Imagine you’re in your late 50’s and you’ve had a wildly successful research career. You wrote a revolutionary study at age 31, and most major players in the field would become your disciples. Your work has changed the daily lives of millions of people — whether they’re happy or sad, getting better or worse, alive or dead. And now imagine that you’ve come to realize that much of what you’ve taught is wrong. What do you do next?
You prepare for the revolution.
Meet Russell K. Portenoy, M.D., (profiled in Saturday’s WSJ) who pioneered long-term prescription of opioid drugs for chronic non-cancer pain.
Now, Dr. Portenoy and other pain doctors who promoted the drugs say they erred by overstating the drugs’ benefits and glossing over risks. “Did I teach about pain management, specifically about opioid therapy, in a way that reflects misinformation? Well, against the standards of 2012, I guess I did,” Dr. Portenoy said in an interview with The Wall Street Journal. “We didn’t know then what we know now.”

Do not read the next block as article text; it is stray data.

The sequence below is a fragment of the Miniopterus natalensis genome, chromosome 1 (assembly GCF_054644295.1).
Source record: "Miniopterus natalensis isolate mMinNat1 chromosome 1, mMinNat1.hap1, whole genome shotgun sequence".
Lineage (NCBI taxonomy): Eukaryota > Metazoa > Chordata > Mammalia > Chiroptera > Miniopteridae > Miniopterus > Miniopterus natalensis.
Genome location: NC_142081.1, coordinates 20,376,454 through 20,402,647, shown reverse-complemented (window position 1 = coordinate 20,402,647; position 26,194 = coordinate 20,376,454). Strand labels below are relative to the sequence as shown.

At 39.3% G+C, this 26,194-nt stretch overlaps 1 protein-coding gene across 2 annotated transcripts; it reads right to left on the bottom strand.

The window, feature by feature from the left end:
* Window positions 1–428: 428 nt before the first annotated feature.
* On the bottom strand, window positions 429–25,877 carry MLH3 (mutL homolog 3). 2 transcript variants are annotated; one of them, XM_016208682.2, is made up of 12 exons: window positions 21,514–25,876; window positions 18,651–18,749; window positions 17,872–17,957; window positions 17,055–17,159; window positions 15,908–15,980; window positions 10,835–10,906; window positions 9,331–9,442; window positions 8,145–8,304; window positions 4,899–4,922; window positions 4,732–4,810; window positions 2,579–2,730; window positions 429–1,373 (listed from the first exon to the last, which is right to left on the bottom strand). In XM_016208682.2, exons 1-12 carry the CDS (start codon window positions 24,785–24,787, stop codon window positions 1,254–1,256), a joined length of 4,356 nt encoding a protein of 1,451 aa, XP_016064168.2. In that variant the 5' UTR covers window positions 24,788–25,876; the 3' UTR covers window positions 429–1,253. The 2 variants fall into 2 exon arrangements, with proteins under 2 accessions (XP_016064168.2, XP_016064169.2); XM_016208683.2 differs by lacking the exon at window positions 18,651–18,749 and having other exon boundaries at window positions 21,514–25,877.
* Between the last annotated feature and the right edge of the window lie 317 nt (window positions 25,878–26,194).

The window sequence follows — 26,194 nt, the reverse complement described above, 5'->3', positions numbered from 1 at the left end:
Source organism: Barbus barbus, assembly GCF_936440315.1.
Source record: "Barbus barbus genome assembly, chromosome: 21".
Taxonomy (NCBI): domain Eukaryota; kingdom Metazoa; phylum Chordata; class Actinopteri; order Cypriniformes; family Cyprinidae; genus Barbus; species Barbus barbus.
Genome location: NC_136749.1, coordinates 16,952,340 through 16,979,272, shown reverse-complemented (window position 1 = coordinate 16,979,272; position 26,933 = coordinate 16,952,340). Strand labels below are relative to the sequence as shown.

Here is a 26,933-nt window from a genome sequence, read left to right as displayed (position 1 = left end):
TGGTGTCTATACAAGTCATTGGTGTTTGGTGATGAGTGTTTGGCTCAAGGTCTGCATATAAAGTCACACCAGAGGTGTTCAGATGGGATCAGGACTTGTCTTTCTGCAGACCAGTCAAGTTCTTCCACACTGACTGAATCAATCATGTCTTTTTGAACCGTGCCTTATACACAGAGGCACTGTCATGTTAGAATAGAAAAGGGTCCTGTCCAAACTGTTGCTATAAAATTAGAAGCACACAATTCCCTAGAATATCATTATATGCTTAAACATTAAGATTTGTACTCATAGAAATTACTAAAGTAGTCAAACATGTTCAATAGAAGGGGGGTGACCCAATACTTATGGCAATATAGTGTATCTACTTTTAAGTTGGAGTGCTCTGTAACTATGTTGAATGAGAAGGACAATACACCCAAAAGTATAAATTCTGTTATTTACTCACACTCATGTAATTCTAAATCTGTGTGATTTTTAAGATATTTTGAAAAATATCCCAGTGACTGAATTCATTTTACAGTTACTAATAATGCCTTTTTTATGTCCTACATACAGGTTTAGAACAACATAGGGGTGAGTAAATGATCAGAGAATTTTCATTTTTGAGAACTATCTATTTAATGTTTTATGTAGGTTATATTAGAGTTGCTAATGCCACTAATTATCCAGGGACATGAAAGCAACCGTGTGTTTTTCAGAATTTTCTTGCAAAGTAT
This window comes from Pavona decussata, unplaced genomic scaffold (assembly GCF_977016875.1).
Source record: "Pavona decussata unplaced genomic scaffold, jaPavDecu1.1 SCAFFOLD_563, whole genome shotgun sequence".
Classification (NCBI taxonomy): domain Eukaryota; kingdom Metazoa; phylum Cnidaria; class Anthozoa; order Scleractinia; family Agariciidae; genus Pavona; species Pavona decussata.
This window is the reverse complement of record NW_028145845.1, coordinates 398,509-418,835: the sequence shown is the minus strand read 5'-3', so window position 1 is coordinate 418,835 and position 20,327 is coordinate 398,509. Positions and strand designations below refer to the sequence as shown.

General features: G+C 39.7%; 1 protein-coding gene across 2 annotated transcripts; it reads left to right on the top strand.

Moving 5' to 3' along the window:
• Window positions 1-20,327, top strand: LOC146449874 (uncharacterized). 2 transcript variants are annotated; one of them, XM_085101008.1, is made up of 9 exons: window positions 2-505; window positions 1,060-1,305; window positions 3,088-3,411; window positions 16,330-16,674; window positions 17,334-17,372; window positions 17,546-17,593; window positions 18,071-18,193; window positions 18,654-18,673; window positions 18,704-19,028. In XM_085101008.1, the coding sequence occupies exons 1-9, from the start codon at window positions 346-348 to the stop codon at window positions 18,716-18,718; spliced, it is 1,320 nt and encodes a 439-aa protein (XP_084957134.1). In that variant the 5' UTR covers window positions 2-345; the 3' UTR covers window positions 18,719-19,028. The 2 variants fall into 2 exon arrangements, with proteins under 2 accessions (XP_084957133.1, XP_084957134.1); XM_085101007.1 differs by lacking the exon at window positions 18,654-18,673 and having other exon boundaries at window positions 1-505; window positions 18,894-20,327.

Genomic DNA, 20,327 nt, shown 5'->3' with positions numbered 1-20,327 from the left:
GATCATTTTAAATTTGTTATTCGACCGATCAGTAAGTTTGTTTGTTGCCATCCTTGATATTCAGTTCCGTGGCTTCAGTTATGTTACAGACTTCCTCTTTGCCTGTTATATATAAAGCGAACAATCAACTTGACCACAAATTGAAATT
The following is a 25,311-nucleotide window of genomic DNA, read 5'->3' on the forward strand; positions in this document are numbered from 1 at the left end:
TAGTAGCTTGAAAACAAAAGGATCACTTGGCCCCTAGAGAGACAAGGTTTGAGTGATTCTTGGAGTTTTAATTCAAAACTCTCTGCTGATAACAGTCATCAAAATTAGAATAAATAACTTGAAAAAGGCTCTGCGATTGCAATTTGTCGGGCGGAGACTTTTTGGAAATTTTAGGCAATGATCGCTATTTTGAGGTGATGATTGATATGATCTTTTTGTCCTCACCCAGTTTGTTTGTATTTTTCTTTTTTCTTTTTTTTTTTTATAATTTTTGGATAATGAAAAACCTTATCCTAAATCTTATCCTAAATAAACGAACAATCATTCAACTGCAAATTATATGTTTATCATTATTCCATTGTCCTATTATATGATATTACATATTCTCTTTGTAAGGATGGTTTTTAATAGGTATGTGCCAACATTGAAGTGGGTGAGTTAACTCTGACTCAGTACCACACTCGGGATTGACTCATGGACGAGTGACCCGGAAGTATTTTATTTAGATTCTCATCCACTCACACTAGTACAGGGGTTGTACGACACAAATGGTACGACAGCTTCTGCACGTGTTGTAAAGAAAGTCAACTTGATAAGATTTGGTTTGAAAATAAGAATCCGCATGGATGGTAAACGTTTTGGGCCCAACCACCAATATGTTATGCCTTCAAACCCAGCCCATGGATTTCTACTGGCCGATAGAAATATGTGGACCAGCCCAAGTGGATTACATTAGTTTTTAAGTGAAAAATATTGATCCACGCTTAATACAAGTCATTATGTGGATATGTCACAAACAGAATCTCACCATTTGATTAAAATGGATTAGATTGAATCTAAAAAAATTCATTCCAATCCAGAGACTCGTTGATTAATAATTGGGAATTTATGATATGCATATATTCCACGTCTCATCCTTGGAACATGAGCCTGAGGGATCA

Recent research suggests a significantly higher risk of addiction than previously thought, and questions whether opioids are effective against long-term chronic pain.
Some further reading suggests that randomized trial evidence of efficacy does appear to be weak. Meanwhile, the evidence of harm will continue to mount. Turns out, there doesn’t appear to have been much of a basis for the spread of the idea in the first place.
In lectures he [Dr. Portenoy] cited the statistic that less than 1% of opioid users became addicted. The figure came from a single-paragraph report in the New England Journal of Medicine in 1980 describing hospitalized patients briefly given opioids. Dr. Portenoy now says he shouldn’t have used the information in lectures because it wasn’t relevant for patients with chronic noncancer pain.
Pain management would appear to be ripe for a different idea.